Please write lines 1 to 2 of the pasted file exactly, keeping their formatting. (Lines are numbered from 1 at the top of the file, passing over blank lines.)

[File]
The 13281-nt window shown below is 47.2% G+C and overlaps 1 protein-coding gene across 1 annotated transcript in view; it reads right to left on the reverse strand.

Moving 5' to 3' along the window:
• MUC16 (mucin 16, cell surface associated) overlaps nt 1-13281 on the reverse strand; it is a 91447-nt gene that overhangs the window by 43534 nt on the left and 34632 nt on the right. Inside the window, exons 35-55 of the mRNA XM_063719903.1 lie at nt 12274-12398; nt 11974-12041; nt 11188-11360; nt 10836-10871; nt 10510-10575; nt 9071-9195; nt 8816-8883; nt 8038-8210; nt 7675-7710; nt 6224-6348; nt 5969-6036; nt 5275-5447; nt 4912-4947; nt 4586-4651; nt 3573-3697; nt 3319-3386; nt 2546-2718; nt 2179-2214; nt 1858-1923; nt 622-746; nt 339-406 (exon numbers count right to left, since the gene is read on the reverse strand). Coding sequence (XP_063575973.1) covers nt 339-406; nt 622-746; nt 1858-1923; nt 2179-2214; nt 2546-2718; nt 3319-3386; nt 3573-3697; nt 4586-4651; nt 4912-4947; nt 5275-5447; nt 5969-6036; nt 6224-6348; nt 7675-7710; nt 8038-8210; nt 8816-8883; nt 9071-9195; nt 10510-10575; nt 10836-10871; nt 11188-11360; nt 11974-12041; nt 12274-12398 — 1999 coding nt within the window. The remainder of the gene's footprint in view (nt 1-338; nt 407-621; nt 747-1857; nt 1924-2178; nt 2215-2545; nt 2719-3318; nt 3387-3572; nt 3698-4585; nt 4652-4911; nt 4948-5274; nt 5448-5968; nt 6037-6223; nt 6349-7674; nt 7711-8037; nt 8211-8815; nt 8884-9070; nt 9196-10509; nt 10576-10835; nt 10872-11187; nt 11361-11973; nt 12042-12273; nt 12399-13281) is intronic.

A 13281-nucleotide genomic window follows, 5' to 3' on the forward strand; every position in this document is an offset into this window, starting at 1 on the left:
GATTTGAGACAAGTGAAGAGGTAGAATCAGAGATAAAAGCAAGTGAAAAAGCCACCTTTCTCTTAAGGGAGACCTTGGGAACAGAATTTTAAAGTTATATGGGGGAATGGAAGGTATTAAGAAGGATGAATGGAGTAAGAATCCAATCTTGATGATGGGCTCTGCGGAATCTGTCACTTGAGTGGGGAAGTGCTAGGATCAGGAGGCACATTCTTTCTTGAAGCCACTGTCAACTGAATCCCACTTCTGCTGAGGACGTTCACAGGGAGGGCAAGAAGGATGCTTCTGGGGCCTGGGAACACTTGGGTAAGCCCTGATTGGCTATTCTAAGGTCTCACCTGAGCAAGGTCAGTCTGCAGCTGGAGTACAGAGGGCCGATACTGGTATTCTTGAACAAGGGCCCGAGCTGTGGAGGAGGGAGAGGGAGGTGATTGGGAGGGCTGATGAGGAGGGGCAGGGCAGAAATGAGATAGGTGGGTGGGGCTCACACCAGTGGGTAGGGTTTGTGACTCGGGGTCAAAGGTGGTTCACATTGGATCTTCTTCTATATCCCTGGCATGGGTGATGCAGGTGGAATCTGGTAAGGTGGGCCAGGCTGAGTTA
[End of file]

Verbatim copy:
The 13281-nt window shown below is 47.2% G+C and overlaps 1 protein-coding gene across 1 annotated transcript in view; it reads right to left on the reverse strand.

Moving 5' to 3' along the window: